Stages of Sleep:
A Guide to NREM, Deep, & REM Sleep Cycles
Sleep is something most of us just take for granted. And, unless we’re not getting enough sleep, it’s something we don’t really think too much about.
But what actually happens when we sleep?
It might seem like our body just kind of shuts down and goes into rest and recovery mode, but the human body, and especially the brain, is wonderfully complex and more active than you’re probably aware while sleeping.
This guide is going to give you a good understanding of:
- the different stages of sleep and sleep cycles
- what happens inside your brain while you’re asleep, or dreaming
- the body’s biological sleep mechanisms and circadian rhythm
By the time you’ve read this guide, you’ll have a deeper appreciation for sleep and why it’s so important to ensure you’re getting both enough sleep and good quality sleep.
A Brief Scientific History
The study of sleep and what we know about it has a relatively short history, with modern sleep research only really beginning in the 1920s.
Prior to this era, scientists believed that the brain essentially “shut down” during sleep; that brain function diminished along with sensory inputs while we sleep.
The Electroencephalogram (EEG)
The invention of the electroencephalogram (EEG) in 1929 allowed scientists to “take a picture” of the brain’s electrical activity and proved that far from shutting down, the brain is at times highly active during sleep.
Two Main Types of Sleep
Further studies that measured eye movement and muscle activity along with brain activity resulted in the discovery of two types of sleep — Non-rapid eye movement (NREM) sleep and rapid eye movement (REM) sleep.
NREM sleep can be broken down into three distinct stages (it was formerly four, but stages 3 & 4 have since officially been combined into one) and are characterized by the slowing down and synchronization of brainwaves.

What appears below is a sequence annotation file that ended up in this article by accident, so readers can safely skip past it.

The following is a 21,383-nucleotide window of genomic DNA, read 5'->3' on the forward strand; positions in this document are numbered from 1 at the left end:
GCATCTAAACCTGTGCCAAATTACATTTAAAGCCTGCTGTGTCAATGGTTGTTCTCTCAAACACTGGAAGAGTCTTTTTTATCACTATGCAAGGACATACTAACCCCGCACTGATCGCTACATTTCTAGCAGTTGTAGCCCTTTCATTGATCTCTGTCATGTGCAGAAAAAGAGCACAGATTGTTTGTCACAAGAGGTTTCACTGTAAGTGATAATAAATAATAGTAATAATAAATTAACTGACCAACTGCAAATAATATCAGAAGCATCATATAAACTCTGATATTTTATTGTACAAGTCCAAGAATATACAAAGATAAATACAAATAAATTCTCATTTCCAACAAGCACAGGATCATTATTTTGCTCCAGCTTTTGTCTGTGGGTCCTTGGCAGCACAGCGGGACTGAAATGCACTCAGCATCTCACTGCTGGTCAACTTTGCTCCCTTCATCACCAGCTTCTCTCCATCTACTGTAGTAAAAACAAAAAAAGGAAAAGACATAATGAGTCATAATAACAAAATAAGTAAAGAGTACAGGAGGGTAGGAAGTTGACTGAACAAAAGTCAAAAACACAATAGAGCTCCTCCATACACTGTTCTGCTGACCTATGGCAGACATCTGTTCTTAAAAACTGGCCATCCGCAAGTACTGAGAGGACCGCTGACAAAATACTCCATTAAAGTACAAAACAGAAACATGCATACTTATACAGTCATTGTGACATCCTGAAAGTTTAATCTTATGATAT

During stage 3, the deepest sleep, brain waves are very large and slow (high amplitude, low frequency).
During REM, or active sleep, brain waves are small and fast (low amplitude, high frequency). This stage of sleep is also accompanied by the eye movement that gives this sleep stage its name. This is also the stage associated the most with dreaming, which we will get to a bit further on.
The Stages of Sleep
Let’s now take a closer look at each of the individual sleep stages and what happens during each one:
During the pre-sleep stage, brainwaves begin to slow and change from their wakeful pattern. During this very early sleep stage, the brain produces alpha waves.
These slower waves are associated with being in a restful state, and the brain produces them during meditation, deep prayer, and other similar activities.
Breathing, heart rate, and eye movements slow down. Muscles will begin to relax, but people in this sleep stage may experience what’s known as myoclonic jerking — those inexplicable sudden jerks we’ve all experienced when drifting off to sleep.
Hypnagogic hallucinations may accompany this jerking — this is when you feel like you’re falling or hear a distinct noise like someone saying your name, or a doorbell ringing, for instance.
1. NREM 1
Level 1 of non-REM sleep is a very short period (only lasting 5 to 10 minutes) that essentially just acts as a changeover from a state of wakefulness to sleep.